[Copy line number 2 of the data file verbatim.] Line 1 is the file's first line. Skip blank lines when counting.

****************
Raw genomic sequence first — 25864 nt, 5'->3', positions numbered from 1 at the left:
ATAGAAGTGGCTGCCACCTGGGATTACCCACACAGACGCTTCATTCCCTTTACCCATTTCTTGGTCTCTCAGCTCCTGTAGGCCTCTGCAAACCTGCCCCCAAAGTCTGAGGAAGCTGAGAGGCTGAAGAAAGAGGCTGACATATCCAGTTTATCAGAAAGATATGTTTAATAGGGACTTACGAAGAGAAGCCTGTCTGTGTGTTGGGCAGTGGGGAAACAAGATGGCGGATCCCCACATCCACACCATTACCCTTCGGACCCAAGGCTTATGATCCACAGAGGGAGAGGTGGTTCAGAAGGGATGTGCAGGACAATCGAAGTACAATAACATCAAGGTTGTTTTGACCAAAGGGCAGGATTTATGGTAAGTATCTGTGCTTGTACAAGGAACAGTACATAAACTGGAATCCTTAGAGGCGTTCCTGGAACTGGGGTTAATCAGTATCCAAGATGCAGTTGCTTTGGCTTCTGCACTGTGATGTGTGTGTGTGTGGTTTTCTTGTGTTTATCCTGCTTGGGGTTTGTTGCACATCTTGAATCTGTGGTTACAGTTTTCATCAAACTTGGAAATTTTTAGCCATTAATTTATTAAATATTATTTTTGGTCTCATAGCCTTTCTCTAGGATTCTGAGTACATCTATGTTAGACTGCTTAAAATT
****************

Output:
ATAGAAGTGGCTGCCACCTGGGATTACCCACACAGACGCTTCATTCCCTTTACCCATTTCTTGGTCTCTCAGCTCCTGTAGGCCTCTGCAAACCTGCCCCCAAAGTCTGAGGAAGCTGAGAGGCTGAAGAAAGAGGCTGACATATCCAGTTTATCAGAAAGATATGTTTAATAGGGACTTACGAAGAGAAGCCTGTCTGTGTGTTGGGCAGTGGGGAAACAAGATGGCGGATCCCCACATCCACACCATTACCCTTCGGACCCAAGGCTTATGATCCACAGAGGGAGAGGTGGTTCAGAAGGGATGTGCAGGACAATCGAAGTACAATAACATCAAGGTTGTTTTGACCAAAGGGCAGGATTTATGGTAAGTATCTGTGCTTGTACAAGGAACAGTACATAAACTGGAATCCTTAGAGGCGTTCCTGGAACTGGGGTTAATCAGTATCCAAGATGCAGTTGCTTTGGCTTCTGCACTGTGATGTGTGTGTGTGTGGTTTTCTTGTGTTTATCCTGCTTGGGGTTTGTTGCACATCTTGAATCTGTGGTTACAGTTTTCATCAAACTTGGAAATTTTTAGCCATTAATTTATTAAATATTATTTTTGGTCTCATAGCCTTTCTCTAGGATTCTGAGTACATCTATGTTAGACTGCTTAAAATT